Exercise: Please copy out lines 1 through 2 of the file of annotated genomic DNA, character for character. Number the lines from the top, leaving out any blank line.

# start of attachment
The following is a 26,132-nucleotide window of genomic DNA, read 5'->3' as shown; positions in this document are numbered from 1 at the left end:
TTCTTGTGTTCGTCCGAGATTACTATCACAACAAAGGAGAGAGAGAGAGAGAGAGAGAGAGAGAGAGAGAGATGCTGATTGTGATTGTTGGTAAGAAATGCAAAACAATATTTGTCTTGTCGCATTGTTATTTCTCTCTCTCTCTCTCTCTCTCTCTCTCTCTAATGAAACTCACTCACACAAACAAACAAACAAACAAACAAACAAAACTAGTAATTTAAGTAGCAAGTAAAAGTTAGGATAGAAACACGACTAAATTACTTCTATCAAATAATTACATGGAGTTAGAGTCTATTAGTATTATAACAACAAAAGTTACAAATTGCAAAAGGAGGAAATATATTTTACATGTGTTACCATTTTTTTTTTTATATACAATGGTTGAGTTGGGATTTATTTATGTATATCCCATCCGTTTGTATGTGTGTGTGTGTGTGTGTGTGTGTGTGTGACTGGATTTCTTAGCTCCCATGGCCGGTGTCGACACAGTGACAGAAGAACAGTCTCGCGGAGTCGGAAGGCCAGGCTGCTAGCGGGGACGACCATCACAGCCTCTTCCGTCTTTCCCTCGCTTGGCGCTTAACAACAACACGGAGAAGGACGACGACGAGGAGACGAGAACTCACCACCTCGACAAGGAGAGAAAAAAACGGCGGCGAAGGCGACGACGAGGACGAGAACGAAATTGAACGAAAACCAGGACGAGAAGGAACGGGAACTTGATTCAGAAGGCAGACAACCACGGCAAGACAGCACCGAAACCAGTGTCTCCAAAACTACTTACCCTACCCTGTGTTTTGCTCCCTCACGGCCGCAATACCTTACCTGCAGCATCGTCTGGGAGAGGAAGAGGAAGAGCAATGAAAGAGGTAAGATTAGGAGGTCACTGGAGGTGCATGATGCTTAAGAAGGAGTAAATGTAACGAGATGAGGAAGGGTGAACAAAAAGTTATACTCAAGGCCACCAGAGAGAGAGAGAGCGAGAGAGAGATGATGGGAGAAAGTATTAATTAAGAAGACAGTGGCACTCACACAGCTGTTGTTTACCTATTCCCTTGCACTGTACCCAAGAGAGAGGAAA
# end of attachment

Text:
The following is a 26,132-nucleotide window of genomic DNA, read 5'->3' as shown; positions in this document are numbered from 1 at the left end:
TTCTTGTGTTCGTCCGAGATTACTATCACAACAAAGGAGAGAGAGAGAGAGAGAGAGAGAGAGAGAGAGAGATGCTGATTGTGATTGTTGGTAAGAAATGCAAAACAATATTTGTCTTGTCGCATTGTTATTTCTCTCTCTCTCTCTCTCTCTCTCTCTCTCTAATGAAACTCACTCACACAAACAAACAAACAAACAAACAAACAAAACTAGTAATTTAAGTAGCAAGTAAAAGTTAGGATAGAAACACGACTAAATTACTTCTATCAAATAATTACATGGAGTTAGAGTCTATTAGTATTATAACAACAAAAGTTACAAATTGCAAAAGGAGGAAATATATTTTACATGTGTTACCATTTTTTTTTTTATATACAATGGTTGAGTTGGGATTTATTTATGTATATCCCATCCGTTTGTATGTGTGTGTGTGTGTGTGTGTGTGTGTGTGACTGGATTTCTTAGCTCCCATGGCCGGTGTCGACACAGTGACAGAAGAACAGTCTCGCGGAGTCGGAAGGCCAGGCTGCTAGCGGGGACGACCATCACAGCCTCTTCCGTCTTTCCCTCGCTTGGCGCTTAACAACAACACGGAGAAGGACGACGACGAGGAGACGAGAACTCACCACCTCGACAAGGAGAGAAAAAAACGGCGGCGAAGGCGACGACGAGGACGAGAACGAAATTGAACGAAAACCAGGACGAGAAGGAACGGGAACTTGATTCAGAAGGCAGACAACCACGGCAAGACAGCACCGAAACCAGTGTCTCCAAAACTACTTACCCTACCCTGTGTTTTGCTCCCTCACGGCCGCAATACCTTACCTGCAGCATCGTCTGGGAGAGGAAGAGGAAGAGCAATGAAAGAGGTAAGATTAGGAGGTCACTGGAGGTGCATGATGCTTAAGAAGGAGTAAATGTAACGAGATGAGGAAGGGTGAACAAAAAGTTATACTCAAGGCCACCAGAGAGAGAGAGAGCGAGAGAGAGATGATGGGAGAAAGTATTAATTAAGAAGACAGTGGCACTCACACAGCTGTTGTTTACCTATTCCCTTGCACTGTACCCAAGAGAGAGGAAA